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Myanmar releases Aung San Suu Kyi

Myanmar's junta on Saturday released opposition leader Aung San Suu Kyi from house arrest after her latest term of detention expired. Several thousand jubilant supporters streamed to her residence.

Aung San Suu Kyi

Suu Kyi talks to supporters at her home on Saturday

Myanmar democracy leader Aung San Suu Kyi appeared at the gate of her house on Saturday waving and smiling after being officially released from house arrest, a detention that lasted 15 of the past 21 years.

"We must work together in unison," she told the sea of jubilant supporters, suggesting she has no intention of giving up her long fight for democracy in what is one of the world's oldest dictatorships.

Police cars arrived at Suu Kyi's compound about 5:30 p.m. local time and sent officials in to deliver her release papers.

Global rejoice

Her release has been welcomed by several world leaders, including German Chancellor Angela Merkel, UN Secretary General Ban Ki-moon, US President Barack Obama and British Prime Minister David Cameron.

Elated supporters

A supporter of Myanmar's detained opposition leader cheers

Merkel voiced her relief at Suu Kyi's release, saying she was "a symbol of the worldwide fight to apply human rights."

"Her non-violence and persistence have made her into a much-admired example," Merkel remarked, while also calling on Myanmar's ruling junta to release more than 2,000 other political prisoners in the country.

European Commission President Jose Manuel Barroso said he was "delighted" at Suu Kyi's release and also urged the "unconditional release" of all other political prisoners.

Earlier, crowds of Suu Kyi supporters had come to her lakeside home, where she has spent much of the past two decades under house arrest.

Armed police stood by as over a thousand people gathered near the crumbling mansion in the hope of catching a glimpse of the 65-year-old Nobel Peace Prize winner.

Hundreds more gathered at her party's headquarters, many wearing t-shirts bearing her image and the words: "We stand with Aung San Suu Kyi."

Release viewed as junta's attempt to tame critics

Suu Kyi is still seen as the biggest threat to the junta after almost five decades of military dictatorship in Myanmar, which was formerly known as Burma.

Myanmar junta leader Than Shwe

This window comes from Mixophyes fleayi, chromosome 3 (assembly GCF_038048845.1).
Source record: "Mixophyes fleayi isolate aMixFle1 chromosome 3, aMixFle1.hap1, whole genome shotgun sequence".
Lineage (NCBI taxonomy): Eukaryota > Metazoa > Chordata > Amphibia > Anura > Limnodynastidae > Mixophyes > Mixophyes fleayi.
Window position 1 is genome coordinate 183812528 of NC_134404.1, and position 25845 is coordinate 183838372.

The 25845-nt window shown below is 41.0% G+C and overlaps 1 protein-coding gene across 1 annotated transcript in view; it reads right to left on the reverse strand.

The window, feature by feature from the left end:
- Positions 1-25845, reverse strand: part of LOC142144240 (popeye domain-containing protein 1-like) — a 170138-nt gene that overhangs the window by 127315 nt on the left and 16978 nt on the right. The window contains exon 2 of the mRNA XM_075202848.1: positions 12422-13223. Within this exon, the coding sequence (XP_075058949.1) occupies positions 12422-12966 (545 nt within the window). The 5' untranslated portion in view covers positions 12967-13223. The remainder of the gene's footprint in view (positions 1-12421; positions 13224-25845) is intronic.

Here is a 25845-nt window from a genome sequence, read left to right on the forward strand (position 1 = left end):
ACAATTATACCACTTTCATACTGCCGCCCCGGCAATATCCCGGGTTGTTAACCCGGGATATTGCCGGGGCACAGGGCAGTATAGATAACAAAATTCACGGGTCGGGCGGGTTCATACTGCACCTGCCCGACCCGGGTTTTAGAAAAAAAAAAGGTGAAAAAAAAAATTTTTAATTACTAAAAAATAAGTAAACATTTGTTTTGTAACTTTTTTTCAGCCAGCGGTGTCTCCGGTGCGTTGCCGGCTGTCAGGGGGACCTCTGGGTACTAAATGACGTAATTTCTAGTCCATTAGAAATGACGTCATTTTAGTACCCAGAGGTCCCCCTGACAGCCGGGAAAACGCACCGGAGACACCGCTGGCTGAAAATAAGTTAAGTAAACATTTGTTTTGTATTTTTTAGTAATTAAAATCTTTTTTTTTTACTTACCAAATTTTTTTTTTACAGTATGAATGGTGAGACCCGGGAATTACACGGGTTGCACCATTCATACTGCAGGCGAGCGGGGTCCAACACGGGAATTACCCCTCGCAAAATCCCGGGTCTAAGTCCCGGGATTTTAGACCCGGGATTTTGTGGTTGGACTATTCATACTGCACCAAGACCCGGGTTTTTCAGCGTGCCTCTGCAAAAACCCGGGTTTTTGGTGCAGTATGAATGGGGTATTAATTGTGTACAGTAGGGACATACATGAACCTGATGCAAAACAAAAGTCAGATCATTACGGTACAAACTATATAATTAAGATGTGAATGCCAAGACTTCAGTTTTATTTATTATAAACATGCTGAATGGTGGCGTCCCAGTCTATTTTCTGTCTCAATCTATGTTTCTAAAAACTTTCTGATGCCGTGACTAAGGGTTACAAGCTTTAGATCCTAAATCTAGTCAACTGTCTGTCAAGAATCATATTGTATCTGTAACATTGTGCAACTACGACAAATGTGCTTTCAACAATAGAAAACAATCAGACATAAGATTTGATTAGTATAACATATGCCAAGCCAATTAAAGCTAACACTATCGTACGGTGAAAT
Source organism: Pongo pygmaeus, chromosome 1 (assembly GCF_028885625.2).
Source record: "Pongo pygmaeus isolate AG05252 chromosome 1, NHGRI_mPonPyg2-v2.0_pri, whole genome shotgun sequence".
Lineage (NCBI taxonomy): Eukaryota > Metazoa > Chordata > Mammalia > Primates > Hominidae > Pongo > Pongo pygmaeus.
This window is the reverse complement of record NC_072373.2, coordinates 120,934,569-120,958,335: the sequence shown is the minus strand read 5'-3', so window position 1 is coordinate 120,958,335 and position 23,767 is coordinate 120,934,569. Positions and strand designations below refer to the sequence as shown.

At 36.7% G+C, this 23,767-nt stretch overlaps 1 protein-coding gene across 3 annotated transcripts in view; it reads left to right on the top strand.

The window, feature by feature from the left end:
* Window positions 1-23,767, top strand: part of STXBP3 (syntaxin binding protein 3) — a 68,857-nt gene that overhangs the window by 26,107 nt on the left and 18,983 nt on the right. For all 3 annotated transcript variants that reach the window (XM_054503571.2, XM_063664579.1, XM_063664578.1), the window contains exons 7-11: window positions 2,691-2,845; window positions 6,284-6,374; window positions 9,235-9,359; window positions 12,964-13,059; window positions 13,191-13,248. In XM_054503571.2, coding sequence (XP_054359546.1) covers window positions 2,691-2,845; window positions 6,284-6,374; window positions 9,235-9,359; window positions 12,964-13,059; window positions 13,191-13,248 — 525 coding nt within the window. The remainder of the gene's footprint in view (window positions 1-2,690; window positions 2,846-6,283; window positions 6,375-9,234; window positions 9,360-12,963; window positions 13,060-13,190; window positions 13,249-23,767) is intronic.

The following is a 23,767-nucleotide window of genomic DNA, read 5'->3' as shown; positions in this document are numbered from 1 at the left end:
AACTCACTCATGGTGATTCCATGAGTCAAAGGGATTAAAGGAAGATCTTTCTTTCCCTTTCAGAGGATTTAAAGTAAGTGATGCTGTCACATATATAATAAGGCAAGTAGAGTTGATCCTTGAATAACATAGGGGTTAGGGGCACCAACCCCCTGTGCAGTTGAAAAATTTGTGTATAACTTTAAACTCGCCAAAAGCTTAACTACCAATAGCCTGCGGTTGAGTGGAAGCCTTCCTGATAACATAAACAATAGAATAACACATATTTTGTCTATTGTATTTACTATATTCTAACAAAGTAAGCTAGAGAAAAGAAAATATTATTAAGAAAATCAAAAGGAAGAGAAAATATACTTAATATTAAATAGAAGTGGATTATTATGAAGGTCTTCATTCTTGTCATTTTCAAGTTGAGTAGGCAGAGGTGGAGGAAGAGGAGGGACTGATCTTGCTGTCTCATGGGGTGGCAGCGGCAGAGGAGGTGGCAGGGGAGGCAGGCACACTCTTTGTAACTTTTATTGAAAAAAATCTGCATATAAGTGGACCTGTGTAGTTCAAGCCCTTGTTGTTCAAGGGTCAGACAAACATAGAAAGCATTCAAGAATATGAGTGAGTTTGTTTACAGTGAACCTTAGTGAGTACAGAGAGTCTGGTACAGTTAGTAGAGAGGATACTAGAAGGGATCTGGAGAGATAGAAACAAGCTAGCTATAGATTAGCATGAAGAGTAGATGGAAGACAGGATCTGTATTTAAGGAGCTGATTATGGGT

Myanmar junta leader Than Shwe has seen to it that Suu Kyi remained locked away

Some observers believe her release could come with restrictions to ensure she cannot threaten the generals or the military-backed government.

US-based Advocacy group Freedom Now, which serves as Suu Kyi's international counsel, welcomed her release, but said it was "virtually meaningless until the junta enters into an irreversible process of dialog resulting in national reconciliation between the junta, [Suu Kyi's] National League for Democracy and ethnic groups, and a restoration of democracy to [Myanmar]."

The group's head, Jared Genser, pointed out that Suu Kyi has been released three times previously "and nothing fundamental changed in the country."

Human rights watchdog Amnesty International, meanwhile, said Suu Kyi's freedom "is by no means a concession on the part of the authorities."

"The fact remains that the authorities should never have arrested her or the many other prisoners of conscience in Burma in the first place, locking them out of the political process," an Amnesty statement said.

Reactive move

Members of the National League for Democracy party (NLD) gather in front of the party Headquarters

There is still a groundswell of support for Suu Kyi's National League for Democracy party

Suu Kyi's freedom is seen by international observers as an effort by the regime to dampen widespread condemnation of Sunday's election, the first since 1990 when the National League for Democracy won 392 of 485 parliamentary seats.

The military refused to relinquish power, however, and placed the charismatic and popular Suu Kyi under house arrest for "endangering the state."

Despite international condemnation and numerous calls for her release, Suu Kyi has been in prison or under house arrest for 15 years.

Her sentence was extended in 2009 after an American man swam uninvited across the lake next to her house and stayed for two nights. Critics say the charges were used to keep Suu Kyi's influence out of the 2010 election.

Western nations and pro-democracy activists have criticized the poll as anything but free and fair following widespread reports of intimidation and fraud.

Initial results show that the army-backed Union Solidarity and Development Party has already won a majority of the parliamentary seats available.

Author: Gabriel Borrud, Darren Mara (Reuters, AP)

Editor: Sean Sinico

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